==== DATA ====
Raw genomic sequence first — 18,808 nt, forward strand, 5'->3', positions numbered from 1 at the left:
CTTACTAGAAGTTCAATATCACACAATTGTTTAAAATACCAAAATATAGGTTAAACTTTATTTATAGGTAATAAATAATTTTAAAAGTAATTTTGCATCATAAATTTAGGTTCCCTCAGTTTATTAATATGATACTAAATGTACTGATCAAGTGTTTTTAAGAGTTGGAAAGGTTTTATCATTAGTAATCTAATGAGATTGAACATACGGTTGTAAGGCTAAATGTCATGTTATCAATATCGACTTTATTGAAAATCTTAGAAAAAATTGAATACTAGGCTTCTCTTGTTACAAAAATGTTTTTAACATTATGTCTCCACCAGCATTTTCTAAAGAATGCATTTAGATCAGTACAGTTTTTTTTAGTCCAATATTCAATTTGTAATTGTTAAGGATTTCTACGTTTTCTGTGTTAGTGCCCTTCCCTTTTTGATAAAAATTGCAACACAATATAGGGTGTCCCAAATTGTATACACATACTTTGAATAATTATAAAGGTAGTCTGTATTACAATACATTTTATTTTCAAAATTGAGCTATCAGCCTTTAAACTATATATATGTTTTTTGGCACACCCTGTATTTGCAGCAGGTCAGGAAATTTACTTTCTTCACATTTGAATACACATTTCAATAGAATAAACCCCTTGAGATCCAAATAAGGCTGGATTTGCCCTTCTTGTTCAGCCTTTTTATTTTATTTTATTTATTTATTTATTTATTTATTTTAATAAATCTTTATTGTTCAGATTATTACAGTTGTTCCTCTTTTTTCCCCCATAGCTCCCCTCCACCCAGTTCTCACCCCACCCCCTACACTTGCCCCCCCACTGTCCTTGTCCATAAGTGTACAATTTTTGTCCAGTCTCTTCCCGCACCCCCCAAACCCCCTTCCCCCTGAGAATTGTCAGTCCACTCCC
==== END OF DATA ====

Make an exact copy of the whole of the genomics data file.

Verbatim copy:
Raw genomic sequence first — 18,808 nt, forward strand, 5'->3', positions numbered from 1 at the left:
CTTACTAGAAGTTCAATATCACACAATTGTTTAAAATACCAAAATATAGGTTAAACTTTATTTATAGGTAATAAATAATTTTAAAAGTAATTTTGCATCATAAATTTAGGTTCCCTCAGTTTATTAATATGATACTAAATGTACTGATCAAGTGTTTTTAAGAGTTGGAAAGGTTTTATCATTAGTAATCTAATGAGATTGAACATACGGTTGTAAGGCTAAATGTCATGTTATCAATATCGACTTTATTGAAAATCTTAGAAAAAATTGAATACTAGGCTTCTCTTGTTACAAAAATGTTTTTAACATTATGTCTCCACCAGCATTTTCTAAAGAATGCATTTAGATCAGTACAGTTTTTTTTAGTCCAATATTCAATTTGTAATTGTTAAGGATTTCTACGTTTTCTGTGTTAGTGCCCTTCCCTTTTTGATAAAAATTGCAACACAATATAGGGTGTCCCAAATTGTATACACATACTTTGAATAATTATAAAGGTAGTCTGTATTACAATACATTTTATTTTCAAAATTGAGCTATCAGCCTTTAAACTATATATATGTTTTTTGGCACACCCTGTATTTGCAGCAGGTCAGGAAATTTACTTTCTTCACATTTGAATACACATTTCAATAGAATAAACCCCTTGAGATCCAAATAAGGCTGGATTTGCCCTTCTTGTTCAGCCTTTTTATTTTATTTTATTTATTTATTTATTTATTTATTTTAATAAATCTTTATTGTTCAGATTATTACAGTTGTTCCTCTTTTTTCCCCCATAGCTCCCCTCCACCCAGTTCTCACCCCACCCCCTACACTTGCCCCCCCACTGTCCTTGTCCATAAGTGTACAATTTTTGTCCAGTCTCTTCCCGCACCCCCCAAACCCCCTTCCCCCTGAGAATTGTCAGTCCACTCCC